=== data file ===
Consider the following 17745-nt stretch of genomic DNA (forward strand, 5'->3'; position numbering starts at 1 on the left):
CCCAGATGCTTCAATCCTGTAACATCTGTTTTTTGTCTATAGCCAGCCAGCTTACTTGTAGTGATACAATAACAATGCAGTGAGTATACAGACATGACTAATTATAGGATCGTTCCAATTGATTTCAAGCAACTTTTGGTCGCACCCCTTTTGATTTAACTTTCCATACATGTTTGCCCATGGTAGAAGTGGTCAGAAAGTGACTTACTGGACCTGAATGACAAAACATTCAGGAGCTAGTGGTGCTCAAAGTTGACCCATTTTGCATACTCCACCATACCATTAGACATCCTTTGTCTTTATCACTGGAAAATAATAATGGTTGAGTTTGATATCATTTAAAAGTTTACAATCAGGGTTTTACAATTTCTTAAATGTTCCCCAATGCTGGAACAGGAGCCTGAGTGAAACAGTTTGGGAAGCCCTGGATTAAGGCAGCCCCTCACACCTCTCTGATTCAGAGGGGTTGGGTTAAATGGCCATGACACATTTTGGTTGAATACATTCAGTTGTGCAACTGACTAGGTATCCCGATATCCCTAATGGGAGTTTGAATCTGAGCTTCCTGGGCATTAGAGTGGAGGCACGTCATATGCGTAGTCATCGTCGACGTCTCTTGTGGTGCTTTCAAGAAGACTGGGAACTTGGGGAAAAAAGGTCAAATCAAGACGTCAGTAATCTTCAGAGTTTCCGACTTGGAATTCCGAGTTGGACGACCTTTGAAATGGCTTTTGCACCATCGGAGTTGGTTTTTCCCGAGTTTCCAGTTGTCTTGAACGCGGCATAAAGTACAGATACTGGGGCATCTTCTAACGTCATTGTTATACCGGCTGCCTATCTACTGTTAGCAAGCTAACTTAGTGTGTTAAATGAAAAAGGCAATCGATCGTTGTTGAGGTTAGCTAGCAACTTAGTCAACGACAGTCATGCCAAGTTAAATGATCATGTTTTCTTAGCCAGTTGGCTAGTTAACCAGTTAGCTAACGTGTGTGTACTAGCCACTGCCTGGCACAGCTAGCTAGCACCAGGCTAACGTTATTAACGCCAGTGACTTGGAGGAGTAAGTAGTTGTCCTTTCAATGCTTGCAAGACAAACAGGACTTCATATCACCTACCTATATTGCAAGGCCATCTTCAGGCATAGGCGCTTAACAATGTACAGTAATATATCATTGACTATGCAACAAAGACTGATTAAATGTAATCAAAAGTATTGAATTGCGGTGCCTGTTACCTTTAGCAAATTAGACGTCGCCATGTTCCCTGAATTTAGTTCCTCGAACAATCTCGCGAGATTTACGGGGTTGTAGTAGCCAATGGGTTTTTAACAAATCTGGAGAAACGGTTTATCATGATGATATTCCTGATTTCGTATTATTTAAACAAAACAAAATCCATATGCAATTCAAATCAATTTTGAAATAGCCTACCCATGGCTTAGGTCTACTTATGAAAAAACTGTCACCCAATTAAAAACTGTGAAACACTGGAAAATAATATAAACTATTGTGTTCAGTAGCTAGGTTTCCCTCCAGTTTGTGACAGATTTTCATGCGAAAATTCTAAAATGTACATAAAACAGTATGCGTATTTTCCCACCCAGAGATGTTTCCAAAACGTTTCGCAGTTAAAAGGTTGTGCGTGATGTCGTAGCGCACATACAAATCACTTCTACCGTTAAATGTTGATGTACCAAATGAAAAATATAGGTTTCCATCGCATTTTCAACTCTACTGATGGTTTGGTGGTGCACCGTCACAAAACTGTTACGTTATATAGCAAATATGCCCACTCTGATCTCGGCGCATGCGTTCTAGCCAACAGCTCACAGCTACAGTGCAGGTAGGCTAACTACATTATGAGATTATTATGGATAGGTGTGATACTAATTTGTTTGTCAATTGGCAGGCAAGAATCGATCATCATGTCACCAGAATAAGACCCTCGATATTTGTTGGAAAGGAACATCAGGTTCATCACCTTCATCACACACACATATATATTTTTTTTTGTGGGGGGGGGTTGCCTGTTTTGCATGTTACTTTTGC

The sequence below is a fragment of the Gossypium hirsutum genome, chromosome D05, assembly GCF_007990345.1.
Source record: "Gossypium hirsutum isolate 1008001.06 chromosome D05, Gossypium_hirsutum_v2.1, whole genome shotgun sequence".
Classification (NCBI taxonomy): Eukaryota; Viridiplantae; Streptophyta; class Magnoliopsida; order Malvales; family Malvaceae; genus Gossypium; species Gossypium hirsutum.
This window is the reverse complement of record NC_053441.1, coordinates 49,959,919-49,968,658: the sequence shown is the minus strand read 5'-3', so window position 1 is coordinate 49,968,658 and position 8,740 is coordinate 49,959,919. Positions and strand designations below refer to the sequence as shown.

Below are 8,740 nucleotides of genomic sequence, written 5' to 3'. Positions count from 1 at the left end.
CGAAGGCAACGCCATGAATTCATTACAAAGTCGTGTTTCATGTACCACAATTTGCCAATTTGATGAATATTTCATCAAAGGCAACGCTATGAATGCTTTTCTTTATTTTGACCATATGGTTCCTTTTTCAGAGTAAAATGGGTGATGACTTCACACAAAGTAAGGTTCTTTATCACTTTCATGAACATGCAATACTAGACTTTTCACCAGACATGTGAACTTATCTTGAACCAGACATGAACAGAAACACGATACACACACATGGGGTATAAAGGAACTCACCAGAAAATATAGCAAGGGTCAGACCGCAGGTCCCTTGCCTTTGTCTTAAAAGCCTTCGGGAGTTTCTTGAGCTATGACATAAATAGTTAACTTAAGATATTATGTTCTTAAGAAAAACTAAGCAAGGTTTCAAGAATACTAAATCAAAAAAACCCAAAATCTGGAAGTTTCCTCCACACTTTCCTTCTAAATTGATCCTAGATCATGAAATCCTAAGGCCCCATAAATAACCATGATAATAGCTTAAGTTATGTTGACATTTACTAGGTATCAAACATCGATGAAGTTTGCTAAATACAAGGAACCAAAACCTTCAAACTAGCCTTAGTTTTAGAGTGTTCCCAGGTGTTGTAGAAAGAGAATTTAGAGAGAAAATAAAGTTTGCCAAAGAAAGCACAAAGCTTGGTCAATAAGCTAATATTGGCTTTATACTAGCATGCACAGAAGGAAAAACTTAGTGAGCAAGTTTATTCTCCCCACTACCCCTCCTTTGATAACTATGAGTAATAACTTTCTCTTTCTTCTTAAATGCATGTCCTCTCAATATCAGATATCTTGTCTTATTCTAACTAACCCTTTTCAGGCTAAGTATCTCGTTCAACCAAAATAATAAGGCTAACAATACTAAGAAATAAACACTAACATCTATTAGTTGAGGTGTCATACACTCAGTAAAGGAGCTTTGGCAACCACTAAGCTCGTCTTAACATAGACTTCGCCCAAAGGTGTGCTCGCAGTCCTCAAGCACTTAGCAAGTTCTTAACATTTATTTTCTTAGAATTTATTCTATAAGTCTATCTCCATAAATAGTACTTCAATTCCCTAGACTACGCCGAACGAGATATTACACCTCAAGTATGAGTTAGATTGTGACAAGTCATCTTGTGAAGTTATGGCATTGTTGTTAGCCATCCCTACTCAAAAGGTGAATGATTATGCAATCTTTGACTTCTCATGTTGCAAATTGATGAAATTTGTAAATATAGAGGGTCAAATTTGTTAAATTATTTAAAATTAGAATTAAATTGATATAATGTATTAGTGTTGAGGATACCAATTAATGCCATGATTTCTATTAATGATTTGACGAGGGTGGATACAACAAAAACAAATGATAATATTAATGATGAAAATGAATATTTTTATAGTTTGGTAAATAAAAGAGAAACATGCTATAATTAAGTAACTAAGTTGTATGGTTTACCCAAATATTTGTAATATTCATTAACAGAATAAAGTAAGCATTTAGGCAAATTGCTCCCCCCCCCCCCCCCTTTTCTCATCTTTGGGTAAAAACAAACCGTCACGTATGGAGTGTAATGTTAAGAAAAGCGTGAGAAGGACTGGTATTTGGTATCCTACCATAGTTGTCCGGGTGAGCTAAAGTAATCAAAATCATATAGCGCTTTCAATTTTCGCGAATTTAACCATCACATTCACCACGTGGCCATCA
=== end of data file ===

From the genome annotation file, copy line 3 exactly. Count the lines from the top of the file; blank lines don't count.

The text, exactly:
The sequence below is a fragment of the Gossypium hirsutum genome, chromosome D05, assembly GCF_007990345.1.